The testimony of the Chicago torture survivors is harrowing – people were electrocuted, suffocated, beaten and burned, held incommunicado and terrorised and then framed for crimes they didn’t commit. But eventually they did win reparations: nearly $100,000 per torture survivor, plus free education and counselling for the survivors and their families. Importantly, though, the reparations included something else: public schools would teach the story of the police torture to Chicago children, and a public memorial would be erected. In a time when statues of slaveholders are coming down from Bristol to St Paul and their defenders complain activists are destroying history, it is important to note that justice is done by the accurate teaching of history, the accurate memorialising of harm. This is the everyday work of abolition.

Political activists often do not know how our efforts will pay off. A Labour backbencher named Jeremy Corbyn, once mostly known for his willingness to show up at protests against apartheid (another once ‘unrealistic’ black freedom struggle) and nuclear weapons and for workers, probably didn’t think in 1984 when he was being carted off from the South African Embassy by police that one day he’d carry the hopes and dreams of a new generation of socialists to within an inch of 10 Downing Street. So too do abolitionists look at the long struggle to prevent a new prison, get early release for prisoners during a pandemic, replace a district attorney, ban stop and frisk, and so many incremental victories to chip away at the power of police and prisons and win back a little bit more freedom and think, ‘perhaps not in my lifetime, but nonetheless, the work is creating the possibility of change’. They evaluate reforms based on whether they will give more money and power to the institutions they wish to end or not, and they lay groundwork that, despite the pundits’ complaints, is very well thought out.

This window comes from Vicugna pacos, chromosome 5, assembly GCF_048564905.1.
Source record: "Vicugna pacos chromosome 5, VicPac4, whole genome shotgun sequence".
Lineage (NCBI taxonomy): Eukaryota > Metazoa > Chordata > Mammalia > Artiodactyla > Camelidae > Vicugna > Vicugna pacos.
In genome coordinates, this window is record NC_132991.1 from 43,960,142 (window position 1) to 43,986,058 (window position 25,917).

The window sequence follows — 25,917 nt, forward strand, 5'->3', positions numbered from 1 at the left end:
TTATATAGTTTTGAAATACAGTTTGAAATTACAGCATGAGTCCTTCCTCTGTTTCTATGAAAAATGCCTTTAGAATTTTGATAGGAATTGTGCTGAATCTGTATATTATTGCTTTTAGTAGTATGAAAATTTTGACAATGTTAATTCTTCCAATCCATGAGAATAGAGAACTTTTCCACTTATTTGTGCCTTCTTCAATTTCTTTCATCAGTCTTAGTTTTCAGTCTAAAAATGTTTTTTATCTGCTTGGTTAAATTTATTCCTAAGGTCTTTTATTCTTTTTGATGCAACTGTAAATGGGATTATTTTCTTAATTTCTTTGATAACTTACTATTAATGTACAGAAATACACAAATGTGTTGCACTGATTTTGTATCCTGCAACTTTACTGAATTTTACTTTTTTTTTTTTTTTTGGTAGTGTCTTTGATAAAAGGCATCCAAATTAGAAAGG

Opinions suddenly change because material conditions do. The demand for abolition grew from the material conditions of black people, who experienced police in their communities as violence workers, not protectors, and it is spreading now because more people are experiencing that violence, and looking at their country’s priorities and finding them askew. As author Mychal Denzel Smith said on Democracy Now! this week: “One thing that’s come of this global pandemic of Covid-19 is an understanding of what constitutes ‘essential’ – what do we actually need? And police have shown they are inessential.”

What has been proved essential is healthcare, food, cleaning work, mutual aid – all this labour that has been devalued as cities slash services to the bone and pour money into police departments. This mutual aid has long been a practice of abolitionists groups: they do ‘swipe it forward’ actions in New York City (swiping people into the subway to avoid fare-beating arrests), jail support for protesters, provide food and counselling and run bail funds to free people from jails. 

Abolition, organiser and writer Kelly Hayes has observed, “is a construction project”. It is a project of building institutions for repair and for life-making that address people’s needs, and in this moment, it is breaking through because activists have been doing the work day in and day out of meeting the needs of their communities in a way the police do not. This essential work, abolitionists have long noted, properly funded and supported and expanded, is what will create a world that prevents violence rather than punishes it after the fact.

Sarah Jaffe is a reporting fellow at the Type Media Center. She is also the author of Necessary Trouble: Americans in Revolt and the forthcoming Work Won’t Love You Back.